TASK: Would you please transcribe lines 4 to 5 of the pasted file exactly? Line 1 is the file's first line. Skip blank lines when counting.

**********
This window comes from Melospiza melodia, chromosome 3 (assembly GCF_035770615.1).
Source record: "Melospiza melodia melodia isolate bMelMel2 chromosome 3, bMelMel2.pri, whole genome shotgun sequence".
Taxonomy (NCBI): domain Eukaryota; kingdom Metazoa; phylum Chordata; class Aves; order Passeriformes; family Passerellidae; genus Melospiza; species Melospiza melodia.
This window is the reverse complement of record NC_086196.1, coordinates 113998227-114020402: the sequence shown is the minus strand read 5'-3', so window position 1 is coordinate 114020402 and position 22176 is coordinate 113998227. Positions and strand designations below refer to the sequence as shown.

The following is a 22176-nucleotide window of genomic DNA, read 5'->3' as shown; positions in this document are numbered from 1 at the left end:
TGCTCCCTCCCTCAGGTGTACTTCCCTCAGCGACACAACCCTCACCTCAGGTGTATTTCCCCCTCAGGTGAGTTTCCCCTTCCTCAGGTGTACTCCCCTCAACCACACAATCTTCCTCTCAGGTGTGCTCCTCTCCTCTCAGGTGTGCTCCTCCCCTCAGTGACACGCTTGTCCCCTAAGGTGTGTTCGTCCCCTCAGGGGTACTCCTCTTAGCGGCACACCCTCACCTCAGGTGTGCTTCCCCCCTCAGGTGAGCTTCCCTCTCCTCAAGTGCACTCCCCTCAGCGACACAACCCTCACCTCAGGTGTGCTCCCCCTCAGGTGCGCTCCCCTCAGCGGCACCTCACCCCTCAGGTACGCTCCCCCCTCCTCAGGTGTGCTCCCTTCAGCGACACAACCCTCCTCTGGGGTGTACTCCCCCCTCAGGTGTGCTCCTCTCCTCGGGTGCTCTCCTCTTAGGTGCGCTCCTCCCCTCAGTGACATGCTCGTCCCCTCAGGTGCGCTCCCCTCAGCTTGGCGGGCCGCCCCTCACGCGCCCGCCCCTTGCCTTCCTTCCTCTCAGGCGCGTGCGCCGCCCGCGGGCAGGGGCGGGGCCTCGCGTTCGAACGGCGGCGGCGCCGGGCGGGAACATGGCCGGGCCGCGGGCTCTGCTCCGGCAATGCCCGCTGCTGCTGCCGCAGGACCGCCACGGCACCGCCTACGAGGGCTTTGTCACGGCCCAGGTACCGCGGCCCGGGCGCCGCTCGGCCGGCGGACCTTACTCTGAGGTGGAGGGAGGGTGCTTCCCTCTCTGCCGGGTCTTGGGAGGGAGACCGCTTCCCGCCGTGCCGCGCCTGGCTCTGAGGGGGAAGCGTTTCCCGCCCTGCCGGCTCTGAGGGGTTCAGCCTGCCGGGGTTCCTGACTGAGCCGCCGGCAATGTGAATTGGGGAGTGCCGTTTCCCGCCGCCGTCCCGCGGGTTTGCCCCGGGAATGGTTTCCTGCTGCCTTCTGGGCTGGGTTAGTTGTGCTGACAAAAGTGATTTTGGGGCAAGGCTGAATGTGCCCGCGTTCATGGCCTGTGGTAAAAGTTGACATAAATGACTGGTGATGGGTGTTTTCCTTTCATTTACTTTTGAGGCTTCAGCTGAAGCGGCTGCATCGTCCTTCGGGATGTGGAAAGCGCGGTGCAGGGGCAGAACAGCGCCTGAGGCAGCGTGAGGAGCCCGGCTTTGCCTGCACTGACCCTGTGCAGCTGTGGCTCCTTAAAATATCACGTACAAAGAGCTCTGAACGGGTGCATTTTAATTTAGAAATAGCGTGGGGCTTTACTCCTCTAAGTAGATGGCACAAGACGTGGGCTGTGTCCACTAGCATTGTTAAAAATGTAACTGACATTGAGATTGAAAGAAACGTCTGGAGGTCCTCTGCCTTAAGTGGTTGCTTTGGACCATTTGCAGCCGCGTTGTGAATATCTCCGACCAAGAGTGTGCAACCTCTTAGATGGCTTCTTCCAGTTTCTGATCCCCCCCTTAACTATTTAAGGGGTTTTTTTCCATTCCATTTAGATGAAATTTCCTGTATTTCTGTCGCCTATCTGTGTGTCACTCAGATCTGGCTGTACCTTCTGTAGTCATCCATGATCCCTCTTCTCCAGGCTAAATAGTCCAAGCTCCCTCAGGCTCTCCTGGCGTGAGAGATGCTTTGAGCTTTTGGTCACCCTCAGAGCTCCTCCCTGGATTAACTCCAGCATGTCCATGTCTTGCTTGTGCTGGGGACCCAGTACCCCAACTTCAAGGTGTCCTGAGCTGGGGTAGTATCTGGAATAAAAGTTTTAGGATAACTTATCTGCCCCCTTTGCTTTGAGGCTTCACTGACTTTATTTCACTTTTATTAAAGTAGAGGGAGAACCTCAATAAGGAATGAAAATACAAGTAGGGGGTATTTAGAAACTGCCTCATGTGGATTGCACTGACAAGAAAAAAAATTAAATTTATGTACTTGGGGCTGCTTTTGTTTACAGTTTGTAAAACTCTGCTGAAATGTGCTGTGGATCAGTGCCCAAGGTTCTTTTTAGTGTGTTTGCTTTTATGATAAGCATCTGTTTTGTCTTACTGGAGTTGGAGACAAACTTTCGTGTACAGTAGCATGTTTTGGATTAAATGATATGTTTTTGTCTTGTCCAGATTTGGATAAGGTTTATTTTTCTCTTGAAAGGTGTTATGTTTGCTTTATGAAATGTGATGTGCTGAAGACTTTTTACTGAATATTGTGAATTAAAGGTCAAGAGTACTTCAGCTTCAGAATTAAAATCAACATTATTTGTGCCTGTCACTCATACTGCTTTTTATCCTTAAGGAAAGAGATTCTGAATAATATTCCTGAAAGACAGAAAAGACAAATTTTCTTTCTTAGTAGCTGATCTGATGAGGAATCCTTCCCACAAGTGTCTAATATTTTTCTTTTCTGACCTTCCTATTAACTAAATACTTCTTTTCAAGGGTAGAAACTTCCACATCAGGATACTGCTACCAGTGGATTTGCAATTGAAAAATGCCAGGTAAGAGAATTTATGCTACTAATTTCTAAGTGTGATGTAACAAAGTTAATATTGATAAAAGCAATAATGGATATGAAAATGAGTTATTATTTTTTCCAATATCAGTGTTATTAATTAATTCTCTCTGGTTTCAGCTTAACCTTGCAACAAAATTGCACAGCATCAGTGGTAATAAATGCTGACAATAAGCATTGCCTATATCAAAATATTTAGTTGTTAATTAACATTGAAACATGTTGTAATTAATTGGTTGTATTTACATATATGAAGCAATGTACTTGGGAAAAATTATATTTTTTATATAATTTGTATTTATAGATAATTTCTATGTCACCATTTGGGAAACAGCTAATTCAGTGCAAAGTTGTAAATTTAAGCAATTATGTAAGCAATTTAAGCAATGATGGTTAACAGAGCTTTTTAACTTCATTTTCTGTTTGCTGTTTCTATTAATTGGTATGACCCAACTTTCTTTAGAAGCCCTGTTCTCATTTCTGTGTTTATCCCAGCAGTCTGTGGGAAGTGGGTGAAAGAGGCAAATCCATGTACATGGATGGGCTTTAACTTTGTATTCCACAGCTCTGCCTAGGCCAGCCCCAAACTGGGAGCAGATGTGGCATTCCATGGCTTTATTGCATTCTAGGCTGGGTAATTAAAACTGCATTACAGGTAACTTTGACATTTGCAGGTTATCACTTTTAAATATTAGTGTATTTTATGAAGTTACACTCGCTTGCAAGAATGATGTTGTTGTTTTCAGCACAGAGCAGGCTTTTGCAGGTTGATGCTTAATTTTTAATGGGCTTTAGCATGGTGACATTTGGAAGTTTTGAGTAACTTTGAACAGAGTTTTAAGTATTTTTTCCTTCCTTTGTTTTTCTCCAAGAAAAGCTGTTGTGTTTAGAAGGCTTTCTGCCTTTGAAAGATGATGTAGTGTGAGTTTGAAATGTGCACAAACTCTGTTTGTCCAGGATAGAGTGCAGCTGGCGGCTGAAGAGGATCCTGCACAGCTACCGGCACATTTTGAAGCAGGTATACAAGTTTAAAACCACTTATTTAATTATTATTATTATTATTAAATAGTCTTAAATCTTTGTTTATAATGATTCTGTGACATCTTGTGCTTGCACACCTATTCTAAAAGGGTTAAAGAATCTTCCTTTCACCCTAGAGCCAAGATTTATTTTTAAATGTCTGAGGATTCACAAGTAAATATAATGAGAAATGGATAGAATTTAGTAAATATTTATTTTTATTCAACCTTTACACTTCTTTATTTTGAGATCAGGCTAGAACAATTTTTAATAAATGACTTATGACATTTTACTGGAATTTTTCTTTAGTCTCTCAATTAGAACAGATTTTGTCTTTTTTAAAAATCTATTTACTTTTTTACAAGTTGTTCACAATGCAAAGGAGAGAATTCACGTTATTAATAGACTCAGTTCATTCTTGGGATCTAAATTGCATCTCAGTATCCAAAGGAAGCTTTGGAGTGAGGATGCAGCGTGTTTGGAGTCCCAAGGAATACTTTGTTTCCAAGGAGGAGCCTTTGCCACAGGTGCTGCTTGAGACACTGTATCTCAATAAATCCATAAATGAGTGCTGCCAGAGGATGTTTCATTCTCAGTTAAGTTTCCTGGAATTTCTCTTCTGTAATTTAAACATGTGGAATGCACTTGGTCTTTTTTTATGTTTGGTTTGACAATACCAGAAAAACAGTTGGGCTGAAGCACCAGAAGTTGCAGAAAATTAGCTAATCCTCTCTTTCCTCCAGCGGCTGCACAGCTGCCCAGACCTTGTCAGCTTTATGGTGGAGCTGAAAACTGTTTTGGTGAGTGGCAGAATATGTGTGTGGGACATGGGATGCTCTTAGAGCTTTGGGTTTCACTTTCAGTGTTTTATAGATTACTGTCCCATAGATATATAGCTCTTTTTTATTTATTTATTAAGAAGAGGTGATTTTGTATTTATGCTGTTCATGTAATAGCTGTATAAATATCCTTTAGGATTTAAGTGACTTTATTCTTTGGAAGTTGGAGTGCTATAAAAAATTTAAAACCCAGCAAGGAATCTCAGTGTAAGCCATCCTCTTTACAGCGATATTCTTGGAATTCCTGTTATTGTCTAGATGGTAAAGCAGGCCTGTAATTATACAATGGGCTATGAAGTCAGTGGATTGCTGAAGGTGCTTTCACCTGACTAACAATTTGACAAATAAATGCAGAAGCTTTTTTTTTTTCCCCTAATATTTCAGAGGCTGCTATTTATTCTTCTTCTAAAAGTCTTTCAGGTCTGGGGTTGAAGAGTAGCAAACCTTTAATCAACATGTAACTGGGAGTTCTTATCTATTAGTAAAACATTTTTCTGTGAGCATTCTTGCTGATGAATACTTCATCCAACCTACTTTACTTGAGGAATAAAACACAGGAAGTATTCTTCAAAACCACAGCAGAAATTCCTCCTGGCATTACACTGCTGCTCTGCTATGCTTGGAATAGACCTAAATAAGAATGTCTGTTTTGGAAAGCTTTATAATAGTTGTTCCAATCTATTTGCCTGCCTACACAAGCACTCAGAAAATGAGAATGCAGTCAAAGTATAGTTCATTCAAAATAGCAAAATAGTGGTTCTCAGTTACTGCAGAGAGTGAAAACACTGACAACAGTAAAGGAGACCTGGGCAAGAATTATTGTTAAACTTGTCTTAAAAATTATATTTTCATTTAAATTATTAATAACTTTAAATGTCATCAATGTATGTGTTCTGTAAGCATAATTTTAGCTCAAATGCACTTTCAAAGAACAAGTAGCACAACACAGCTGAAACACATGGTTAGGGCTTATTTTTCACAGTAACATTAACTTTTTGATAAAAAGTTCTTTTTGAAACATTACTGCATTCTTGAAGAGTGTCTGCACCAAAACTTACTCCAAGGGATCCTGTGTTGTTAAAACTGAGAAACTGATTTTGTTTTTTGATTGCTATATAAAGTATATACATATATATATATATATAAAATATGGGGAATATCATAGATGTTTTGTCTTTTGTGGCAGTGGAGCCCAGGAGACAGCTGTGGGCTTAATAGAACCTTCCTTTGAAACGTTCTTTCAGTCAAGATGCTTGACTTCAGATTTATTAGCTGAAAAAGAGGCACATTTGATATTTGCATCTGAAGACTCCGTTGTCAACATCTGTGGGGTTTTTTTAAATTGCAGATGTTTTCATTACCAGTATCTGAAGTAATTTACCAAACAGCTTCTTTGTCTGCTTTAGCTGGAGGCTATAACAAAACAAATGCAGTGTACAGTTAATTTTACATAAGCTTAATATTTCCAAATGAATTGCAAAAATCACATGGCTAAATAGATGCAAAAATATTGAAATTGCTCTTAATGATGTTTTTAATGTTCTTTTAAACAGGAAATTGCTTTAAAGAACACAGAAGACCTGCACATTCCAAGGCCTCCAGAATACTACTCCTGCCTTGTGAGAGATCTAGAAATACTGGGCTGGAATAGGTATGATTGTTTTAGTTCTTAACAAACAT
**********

This window is the reverse complement of record NC_086196.1, coordinates 113998227-114020402: the sequence shown is the minus strand read 5'-3', so window position 1 is coordinate 114020402 and position 22176 is coordinate 113998227. Positions and strand designations below refer to the sequence as shown.

The following is a 22176-nucleotide window of genomic DNA, read 5'->3' as shown; positions in this document are numbered from 1 at the left end: